- Yue ware from Zheijiang Province (a form of Chinese ceramic decorated with celadon glaze common in southern China)
- Changsha ware (one of the oldest forms of Chinese pottery, named for the capital of Hunan province’s highest populated city)
- White ware or Dehua porcelain (a white ceramic developed in China’s Fujian province)
Over 60,000 pieces were found in the ship’s cargo hold, and while the Chinese bowls made up the majority of the artifact collection, there were a number of other impressive items as well, including:
- Spice jars (and spices)
- Funeral urns
- Gilt-silver boxes
- Metal ingots
- A Tan dynasty gold cup (the largest ever discovered)
- Buddhist lotus symbols
- Central Asian motifs
- Persian motifs
- Koranic inscriptions
- Iranian pottery (heavily influenced by Chinese designs)
Today, the Belitung shipwreck’s treasure hoard is believed to be worth around $90 million.
9. Ship of Gold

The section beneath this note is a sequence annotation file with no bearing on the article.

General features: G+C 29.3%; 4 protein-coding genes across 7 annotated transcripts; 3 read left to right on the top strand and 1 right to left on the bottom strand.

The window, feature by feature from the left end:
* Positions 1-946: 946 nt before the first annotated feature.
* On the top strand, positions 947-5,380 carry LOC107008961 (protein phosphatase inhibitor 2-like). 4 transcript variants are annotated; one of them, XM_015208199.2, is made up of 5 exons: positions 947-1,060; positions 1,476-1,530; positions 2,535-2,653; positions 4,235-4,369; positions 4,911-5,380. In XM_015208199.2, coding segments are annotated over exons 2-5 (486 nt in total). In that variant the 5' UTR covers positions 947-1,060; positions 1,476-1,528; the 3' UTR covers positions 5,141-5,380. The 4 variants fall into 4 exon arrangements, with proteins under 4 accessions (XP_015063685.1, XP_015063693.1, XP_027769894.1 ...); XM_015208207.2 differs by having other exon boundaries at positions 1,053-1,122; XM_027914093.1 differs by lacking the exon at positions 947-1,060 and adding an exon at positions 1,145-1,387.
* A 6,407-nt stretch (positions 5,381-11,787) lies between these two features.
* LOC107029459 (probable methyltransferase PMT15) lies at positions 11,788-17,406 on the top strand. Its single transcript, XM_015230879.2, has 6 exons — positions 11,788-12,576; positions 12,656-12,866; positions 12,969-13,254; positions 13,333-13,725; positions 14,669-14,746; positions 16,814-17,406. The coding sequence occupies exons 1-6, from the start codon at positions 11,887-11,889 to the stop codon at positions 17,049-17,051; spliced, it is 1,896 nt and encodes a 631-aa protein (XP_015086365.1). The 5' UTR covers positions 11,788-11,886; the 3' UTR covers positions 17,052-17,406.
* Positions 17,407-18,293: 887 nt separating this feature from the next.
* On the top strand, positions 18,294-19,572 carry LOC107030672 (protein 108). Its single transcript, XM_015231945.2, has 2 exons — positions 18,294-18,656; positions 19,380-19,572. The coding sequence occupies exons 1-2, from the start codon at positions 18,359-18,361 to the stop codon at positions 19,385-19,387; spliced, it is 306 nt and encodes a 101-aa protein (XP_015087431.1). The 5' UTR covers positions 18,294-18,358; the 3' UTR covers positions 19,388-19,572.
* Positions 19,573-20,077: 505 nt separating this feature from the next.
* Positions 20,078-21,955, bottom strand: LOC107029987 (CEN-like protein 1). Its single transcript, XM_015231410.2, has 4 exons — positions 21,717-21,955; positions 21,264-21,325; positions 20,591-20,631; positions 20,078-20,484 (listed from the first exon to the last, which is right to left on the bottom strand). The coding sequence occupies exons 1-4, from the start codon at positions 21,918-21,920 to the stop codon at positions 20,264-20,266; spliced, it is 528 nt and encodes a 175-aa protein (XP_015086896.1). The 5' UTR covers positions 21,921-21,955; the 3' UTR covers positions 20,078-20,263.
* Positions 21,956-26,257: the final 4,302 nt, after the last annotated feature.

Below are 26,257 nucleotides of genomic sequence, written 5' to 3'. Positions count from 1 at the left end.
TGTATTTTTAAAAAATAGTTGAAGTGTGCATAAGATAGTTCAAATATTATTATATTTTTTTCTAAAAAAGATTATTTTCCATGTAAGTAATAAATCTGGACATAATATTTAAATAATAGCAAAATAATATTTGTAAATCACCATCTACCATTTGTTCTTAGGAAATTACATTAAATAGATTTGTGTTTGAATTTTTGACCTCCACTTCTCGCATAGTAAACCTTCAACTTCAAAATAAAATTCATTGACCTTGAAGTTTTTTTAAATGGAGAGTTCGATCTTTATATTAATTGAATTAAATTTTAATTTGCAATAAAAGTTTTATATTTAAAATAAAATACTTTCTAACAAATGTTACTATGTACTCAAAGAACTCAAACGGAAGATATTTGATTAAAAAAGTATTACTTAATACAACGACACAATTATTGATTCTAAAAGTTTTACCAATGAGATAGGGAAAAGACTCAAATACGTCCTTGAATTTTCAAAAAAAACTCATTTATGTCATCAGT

In 1857, the SS Central America and its 477 passengers set out from Colon, Panama, aiming for the shores of distant New York City. The 280 foot sidewheel steamer was loaded with nearly 10 tons of gold that had been prospected in California during the Gold Rush era (1849). Six days after its departure from shore, the ship was caught in a vicious hurricane. Although the SS Central America did what it could to stay afloat, the hurricane decimated the ship’s sails and eventually began tearing at the ship’s hold. After two days of fighting, a hole in the ship’s side filled with water, dropped the steam pressure of the ship, and the ship slowly began to sink. More than 420 people died on the SS Central America, while the rest were rescued by a passing Norwegian ship.